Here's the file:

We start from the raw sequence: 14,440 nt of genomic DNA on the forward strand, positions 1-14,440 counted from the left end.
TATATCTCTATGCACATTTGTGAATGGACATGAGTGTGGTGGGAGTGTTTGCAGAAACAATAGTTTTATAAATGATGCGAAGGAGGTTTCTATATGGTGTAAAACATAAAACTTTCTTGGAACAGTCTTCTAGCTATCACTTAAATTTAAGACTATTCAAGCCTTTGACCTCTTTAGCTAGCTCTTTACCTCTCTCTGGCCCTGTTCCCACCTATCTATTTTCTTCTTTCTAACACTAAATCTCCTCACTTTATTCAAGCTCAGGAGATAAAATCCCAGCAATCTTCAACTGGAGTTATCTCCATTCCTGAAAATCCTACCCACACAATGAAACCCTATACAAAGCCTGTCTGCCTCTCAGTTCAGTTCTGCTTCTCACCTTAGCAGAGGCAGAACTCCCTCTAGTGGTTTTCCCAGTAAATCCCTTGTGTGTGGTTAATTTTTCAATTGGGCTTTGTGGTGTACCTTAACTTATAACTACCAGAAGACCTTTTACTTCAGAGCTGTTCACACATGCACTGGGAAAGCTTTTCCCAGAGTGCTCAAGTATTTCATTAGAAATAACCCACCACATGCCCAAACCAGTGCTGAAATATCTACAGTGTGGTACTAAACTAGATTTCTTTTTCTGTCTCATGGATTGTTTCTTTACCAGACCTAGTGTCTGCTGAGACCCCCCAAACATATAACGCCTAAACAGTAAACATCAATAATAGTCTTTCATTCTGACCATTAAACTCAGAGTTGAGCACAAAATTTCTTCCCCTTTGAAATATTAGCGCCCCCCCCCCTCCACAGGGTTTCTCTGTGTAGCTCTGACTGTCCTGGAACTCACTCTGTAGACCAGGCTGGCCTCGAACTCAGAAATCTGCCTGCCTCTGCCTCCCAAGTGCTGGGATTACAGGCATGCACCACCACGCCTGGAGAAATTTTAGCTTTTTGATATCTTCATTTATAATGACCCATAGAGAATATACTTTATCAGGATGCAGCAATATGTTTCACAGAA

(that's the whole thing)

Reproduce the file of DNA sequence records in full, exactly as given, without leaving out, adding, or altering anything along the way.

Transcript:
We start from the raw sequence: 14,440 nt of genomic DNA on the forward strand, positions 1-14,440 counted from the left end.
TATATCTCTATGCACATTTGTGAATGGACATGAGTGTGGTGGGAGTGTTTGCAGAAACAATAGTTTTATAAATGATGCGAAGGAGGTTTCTATATGGTGTAAAACATAAAACTTTCTTGGAACAGTCTTCTAGCTATCACTTAAATTTAAGACTATTCAAGCCTTTGACCTCTTTAGCTAGCTCTTTACCTCTCTCTGGCCCTGTTCCCACCTATCTATTTTCTTCTTTCTAACACTAAATCTCCTCACTTTATTCAAGCTCAGGAGATAAAATCCCAGCAATCTTCAACTGGAGTTATCTCCATTCCTGAAAATCCTACCCACACAATGAAACCCTATACAAAGCCTGTCTGCCTCTCAGTTCAGTTCTGCTTCTCACCTTAGCAGAGGCAGAACTCCCTCTAGTGGTTTTCCCAGTAAATCCCTTGTGTGTGGTTAATTTTTCAATTGGGCTTTGTGGTGTACCTTAACTTATAACTACCAGAAGACCTTTTACTTCAGAGCTGTTCACACATGCACTGGGAAAGCTTTTCCCAGAGTGCTCAAGTATTTCATTAGAAATAACCCACCACATGCCCAAACCAGTGCTGAAATATCTACAGTGTGGTACTAAACTAGATTTCTTTTTCTGTCTCATGGATTGTTTCTTTACCAGACCTAGTGTCTGCTGAGACCCCCCAAACATATAACGCCTAAACAGTAAACATCAATAATAGTCTTTCATTCTGACCATTAAACTCAGAGTTGAGCACAAAATTTCTTCCCCTTTGAAATATTAGCGCCCCCCCCCCTCCACAGGGTTTCTCTGTGTAGCTCTGACTGTCCTGGAACTCACTCTGTAGACCAGGCTGGCCTCGAACTCAGAAATCTGCCTGCCTCTGCCTCCCAAGTGCTGGGATTACAGGCATGCACCACCACGCCTGGAGAAATTTTAGCTTTTTGATATCTTCATTTATAATGACCCATAGAGAATATACTTTATCAGGATGCAGCAATATGTTTCACAGAA